The Galera cluster uses some non-standard ports for a MySQL installation so we'll need to also open those up:

#> firewall-cmd --add-port=3306/tcp --permanent
#> firewall-cmd --add-port=4567/tcp --permanent
#> firewall-cmd --add-port=4568/tcp --permanent
#> firewall-cmd --add-port=4444/tcp --permanent
#> firewall-cmd --reload

In other posts not all these ports are opened. The standard one mentioned is the 4567. However, I had to also open up 4568 and the cluster would 'start' with a failure without port 4444 open. So, for our instsallation all 3 of these were needed for a 'clean' setup.

Alright, its time to configure the MariaDB to use the Galera module and join up with their other buddies. Below is the configuration I use and works well. Of course with these settings you can tweak and tune them as well as there are some addiional configuration directives that are not here but can be applied. Take a look at the documentation for all those. The links are at the bottom for those.

#> vi /etc/my.cnf.d/server.cnf

# Mandatory settings
wsrep_provider=/usr/lib64/galera/ #Synchronous multi-master wsrep provider
wsrep_cluster_address='gcomm://,,' #List of nodes by their IP

# Allow server to accept connections on all interfaces.

Write the file. And get the cluster up and going. If you haven't already you'll want to stop the MariaDB process on the server(s).

Not on all nodes:

Start the cluster. If this is the first node (no other nodes have started yet), you'll need to boostrap the cluster:

#> galera_new_cluster

On all other nodes that are joining the first you can just start the service normally:

#> systemctl start mysql

This stands true also for any scenario where you may have shut down all the nodes as well. 

If for whatever reason you kill mysql on all the servers, or shut them all down at the same time. The cluster will not start after booting them all back up. Try to take note as to which node went down last and you'll need to bootstrap on that node using galera_new_cluster. You can then start mysql on the other nodes after the last node down is the first node back up.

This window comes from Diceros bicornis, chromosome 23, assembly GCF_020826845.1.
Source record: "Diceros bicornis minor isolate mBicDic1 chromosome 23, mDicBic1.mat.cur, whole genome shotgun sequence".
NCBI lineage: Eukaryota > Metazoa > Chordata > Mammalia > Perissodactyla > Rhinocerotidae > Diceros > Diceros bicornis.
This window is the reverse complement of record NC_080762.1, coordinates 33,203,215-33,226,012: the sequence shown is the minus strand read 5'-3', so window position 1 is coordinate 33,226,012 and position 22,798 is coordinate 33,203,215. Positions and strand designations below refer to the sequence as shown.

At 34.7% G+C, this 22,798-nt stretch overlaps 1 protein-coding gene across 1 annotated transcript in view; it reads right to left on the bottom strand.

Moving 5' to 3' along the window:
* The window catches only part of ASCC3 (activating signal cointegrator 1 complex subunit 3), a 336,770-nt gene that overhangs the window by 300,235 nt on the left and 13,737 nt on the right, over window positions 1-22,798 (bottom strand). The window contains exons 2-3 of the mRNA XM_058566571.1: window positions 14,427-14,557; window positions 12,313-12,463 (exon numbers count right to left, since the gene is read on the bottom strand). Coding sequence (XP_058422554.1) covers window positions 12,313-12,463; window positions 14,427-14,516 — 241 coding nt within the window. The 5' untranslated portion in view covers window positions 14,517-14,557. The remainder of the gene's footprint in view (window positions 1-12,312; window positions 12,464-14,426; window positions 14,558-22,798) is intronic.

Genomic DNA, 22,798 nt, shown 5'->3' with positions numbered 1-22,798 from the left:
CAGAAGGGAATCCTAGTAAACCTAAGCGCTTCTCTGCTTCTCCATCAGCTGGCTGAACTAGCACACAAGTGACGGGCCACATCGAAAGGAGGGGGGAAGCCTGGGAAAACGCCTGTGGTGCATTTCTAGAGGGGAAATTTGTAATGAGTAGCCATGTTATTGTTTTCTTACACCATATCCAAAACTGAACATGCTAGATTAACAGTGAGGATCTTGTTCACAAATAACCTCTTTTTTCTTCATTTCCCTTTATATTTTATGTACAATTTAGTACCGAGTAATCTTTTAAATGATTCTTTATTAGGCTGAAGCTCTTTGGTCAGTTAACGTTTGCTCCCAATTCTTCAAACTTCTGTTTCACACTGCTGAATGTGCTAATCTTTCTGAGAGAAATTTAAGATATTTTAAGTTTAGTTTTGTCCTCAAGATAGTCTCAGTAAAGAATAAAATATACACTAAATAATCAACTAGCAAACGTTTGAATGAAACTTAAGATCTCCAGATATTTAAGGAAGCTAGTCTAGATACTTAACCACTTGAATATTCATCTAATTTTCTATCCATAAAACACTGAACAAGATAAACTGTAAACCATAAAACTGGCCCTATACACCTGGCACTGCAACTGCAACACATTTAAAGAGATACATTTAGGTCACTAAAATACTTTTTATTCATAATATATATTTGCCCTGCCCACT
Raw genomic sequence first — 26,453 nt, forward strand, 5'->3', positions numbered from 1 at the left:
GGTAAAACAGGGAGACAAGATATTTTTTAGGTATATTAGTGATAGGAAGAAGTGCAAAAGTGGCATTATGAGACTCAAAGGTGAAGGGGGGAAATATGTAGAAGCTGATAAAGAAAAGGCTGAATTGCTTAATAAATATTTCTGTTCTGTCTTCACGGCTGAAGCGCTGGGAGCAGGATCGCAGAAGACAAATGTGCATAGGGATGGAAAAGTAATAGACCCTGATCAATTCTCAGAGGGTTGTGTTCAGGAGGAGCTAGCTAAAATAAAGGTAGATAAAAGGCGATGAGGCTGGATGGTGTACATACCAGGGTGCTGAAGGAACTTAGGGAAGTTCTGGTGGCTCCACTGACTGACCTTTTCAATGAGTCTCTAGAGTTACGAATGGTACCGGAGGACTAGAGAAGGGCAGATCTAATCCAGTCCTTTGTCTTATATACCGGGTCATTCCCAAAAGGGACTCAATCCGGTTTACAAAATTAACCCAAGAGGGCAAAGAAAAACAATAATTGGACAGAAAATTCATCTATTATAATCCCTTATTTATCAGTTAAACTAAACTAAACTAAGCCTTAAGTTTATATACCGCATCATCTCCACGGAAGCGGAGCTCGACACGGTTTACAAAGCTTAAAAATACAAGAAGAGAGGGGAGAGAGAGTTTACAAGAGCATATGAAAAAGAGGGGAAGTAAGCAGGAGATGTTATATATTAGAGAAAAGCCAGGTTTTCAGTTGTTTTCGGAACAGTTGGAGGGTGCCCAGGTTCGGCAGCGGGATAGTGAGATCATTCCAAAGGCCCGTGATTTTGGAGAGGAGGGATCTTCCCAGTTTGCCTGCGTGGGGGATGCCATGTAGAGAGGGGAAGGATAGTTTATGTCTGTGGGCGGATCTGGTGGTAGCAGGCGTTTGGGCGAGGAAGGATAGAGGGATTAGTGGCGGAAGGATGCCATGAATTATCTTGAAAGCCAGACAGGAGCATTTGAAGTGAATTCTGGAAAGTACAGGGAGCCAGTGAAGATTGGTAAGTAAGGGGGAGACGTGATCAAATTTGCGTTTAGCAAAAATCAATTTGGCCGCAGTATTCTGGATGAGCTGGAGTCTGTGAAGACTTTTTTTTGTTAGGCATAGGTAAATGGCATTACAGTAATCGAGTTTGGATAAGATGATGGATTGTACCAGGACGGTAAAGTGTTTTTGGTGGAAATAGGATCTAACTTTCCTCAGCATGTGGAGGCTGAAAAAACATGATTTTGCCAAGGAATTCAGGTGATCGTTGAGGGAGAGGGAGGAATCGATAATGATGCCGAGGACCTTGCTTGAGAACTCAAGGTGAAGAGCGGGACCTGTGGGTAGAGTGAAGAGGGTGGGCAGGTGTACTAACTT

You can check the status of your cluster and watch nodes come in and out (as you reboot/restart, etc) by looking at:

mysql -u root -p'MySecurePassword' -e "show status like 'wsrep%';"


Now all of this is fine and dandy for having a cluster of DBs up and going. You can write to any of the 3 and see the data on the other 2. Awesome! But, what good is that if one node drops or you have a high load? Hello, HAProxy! Let's load balance this thing.

For this example we're only doing the database. If you need more from HAProxy for other services you'll need to alter this setup. But this works for us with the Galera cluster.

#> yum install haproxy

#> systemctl enable haproxy

#> vi /etc/haproxy/haproxy.cfg

    log local2

    chroot      /var/lib/haproxy
    pidfile     /var/run/
    maxconn     4000
    user        haproxy
    group       haproxy

    stats socket /var/lib/haproxy/stats

    mode                    tcp
    log                     global
    option                  dontlognull
    option                  redispatch
    retries                 3
    timeout queue           45s
    timeout connect         5s
    timeout client          1m
    timeout server          1m
    timeout check           10s
    maxconn                 3000

# HAProxy statistics backend
listen haproxy-monitoring *:80
    mode    http
    stats   enable
    stats   show-legends
    stats   refresh           5s
    stats   uri               /
    stats   realm             Haproxy\ Statistics
    stats   auth              monitor:AdMiN123
    stats   admin             if TRUE

listen my-database-cluster
    mode tcp
    option mysql-check user haproxy_check
    balance roundrobin
    server      dbserver1 check
    server      dbserver2 check
    server      dbserver3 check